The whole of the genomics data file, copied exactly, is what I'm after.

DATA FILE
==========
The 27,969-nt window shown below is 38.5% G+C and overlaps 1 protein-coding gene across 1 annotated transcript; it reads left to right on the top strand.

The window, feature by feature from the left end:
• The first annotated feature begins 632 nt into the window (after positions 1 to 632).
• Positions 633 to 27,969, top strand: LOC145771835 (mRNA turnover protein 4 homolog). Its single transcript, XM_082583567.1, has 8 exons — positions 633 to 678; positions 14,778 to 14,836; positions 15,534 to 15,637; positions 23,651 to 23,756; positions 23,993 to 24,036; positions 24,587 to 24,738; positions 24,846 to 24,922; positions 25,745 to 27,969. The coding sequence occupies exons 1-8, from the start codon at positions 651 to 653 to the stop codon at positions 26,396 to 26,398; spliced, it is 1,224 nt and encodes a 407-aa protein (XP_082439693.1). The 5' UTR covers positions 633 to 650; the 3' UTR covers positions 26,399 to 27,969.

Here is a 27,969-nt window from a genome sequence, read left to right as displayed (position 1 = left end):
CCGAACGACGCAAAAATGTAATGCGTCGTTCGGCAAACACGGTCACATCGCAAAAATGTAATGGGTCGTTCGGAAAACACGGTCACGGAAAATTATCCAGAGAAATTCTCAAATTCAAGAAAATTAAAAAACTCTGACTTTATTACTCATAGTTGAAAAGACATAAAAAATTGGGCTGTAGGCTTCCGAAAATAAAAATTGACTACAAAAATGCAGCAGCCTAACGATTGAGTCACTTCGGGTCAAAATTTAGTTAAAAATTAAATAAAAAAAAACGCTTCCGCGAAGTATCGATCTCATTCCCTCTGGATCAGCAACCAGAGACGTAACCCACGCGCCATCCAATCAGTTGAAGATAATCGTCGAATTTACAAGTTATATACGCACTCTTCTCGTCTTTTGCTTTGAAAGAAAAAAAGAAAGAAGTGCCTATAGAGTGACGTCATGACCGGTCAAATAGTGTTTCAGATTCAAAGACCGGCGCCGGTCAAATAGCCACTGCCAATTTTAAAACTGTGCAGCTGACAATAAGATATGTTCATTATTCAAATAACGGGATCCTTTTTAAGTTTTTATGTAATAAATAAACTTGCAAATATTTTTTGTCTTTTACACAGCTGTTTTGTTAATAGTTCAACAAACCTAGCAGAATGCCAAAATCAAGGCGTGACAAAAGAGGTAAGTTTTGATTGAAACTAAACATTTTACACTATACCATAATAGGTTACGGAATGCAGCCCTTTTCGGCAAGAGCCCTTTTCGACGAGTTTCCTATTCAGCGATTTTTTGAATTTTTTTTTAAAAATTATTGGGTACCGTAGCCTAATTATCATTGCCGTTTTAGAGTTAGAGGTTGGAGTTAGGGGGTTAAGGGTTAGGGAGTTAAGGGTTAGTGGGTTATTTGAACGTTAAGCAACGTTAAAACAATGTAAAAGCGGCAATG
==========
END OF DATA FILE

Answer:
The 27,969-nt window shown below is 38.5% G+C and overlaps 1 protein-coding gene across 1 annotated transcript; it reads left to right on the top strand.

The window, feature by feature from the left end:
• The first annotated feature begins 632 nt into the window (after positions 1 to 632).
• Positions 633 to 27,969, top strand: LOC145771835 (mRNA turnover protein 4 homolog). Its single transcript, XM_082583567.1, has 8 exons — positions 633 to 678; positions 14,778 to 14,836; positions 15,534 to 15,637; positions 23,651 to 23,756; positions 23,993 to 24,036; positions 24,587 to 24,738; positions 24,846 to 24,922; positions 25,745 to 27,969. The coding sequence occupies exons 1-8, from the start codon at positions 651 to 653 to the stop codon at positions 26,396 to 26,398; spliced, it is 1,224 nt and encodes a 407-aa protein (XP_082439693.1). The 5' UTR covers positions 633 to 650; the 3' UTR covers positions 26,399 to 27,969.

Here is a 27,969-nt window from a genome sequence, read left to right as displayed (position 1 = left end):
CCGAACGACGCAAAAATGTAATGCGTCGTTCGGCAAACACGGTCACATCGCAAAAATGTAATGGGTCGTTCGGAAAACACGGTCACGGAAAATTATCCAGAGAAATTCTCAAATTCAAGAAAATTAAAAAACTCTGACTTTATTACTCATAGTTGAAAAGACATAAAAAATTGGGCTGTAGGCTTCCGAAAATAAAAATTGACTACAAAAATGCAGCAGCCTAACGATTGAGTCACTTCGGGTCAAAATTTAGTTAAAAATTAAATAAAAAAAAACGCTTCCGCGAAGTATCGATCTCATTCCCTCTGGATCAGCAACCAGAGACGTAACCCACGCGCCATCCAATCAGTTGAAGATAATCGTCGAATTTACAAGTTATATACGCACTCTTCTCGTCTTTTGCTTTGAAAGAAAAAAAGAAAGAAGTGCCTATAGAGTGACGTCATGACCGGTCAAATAGTGTTTCAGATTCAAAGACCGGCGCCGGTCAAATAGCCACTGCCAATTTTAAAACTGTGCAGCTGACAATAAGATATGTTCATTATTCAAATAACGGGATCCTTTTTAAGTTTTTATGTAATAAATAAACTTGCAAATATTTTTTGTCTTTTACACAGCTGTTTTGTTAATAGTTCAACAAACCTAGCAGAATGCCAAAATCAAGGCGTGACAAAAGAGGTAAGTTTTGATTGAAACTAAACATTTTACACTATACCATAATAGGTTACGGAATGCAGCCCTTTTCGGCAAGAGCCCTTTTCGACGAGTTTCCTATTCAGCGATTTTTTGAATTTTTTTTTAAAAATTATTGGGTACCGTAGCCTAATTATCATTGCCGTTTTAGAGTTAGAGGTTGGAGTTAGGGGGTTAAGGGTTAGGGAGTTAAGGGTTAGTGGGTTATTTGAACGTTAAGCAACGTTAAAACAATGTAAAAGCGGCAATG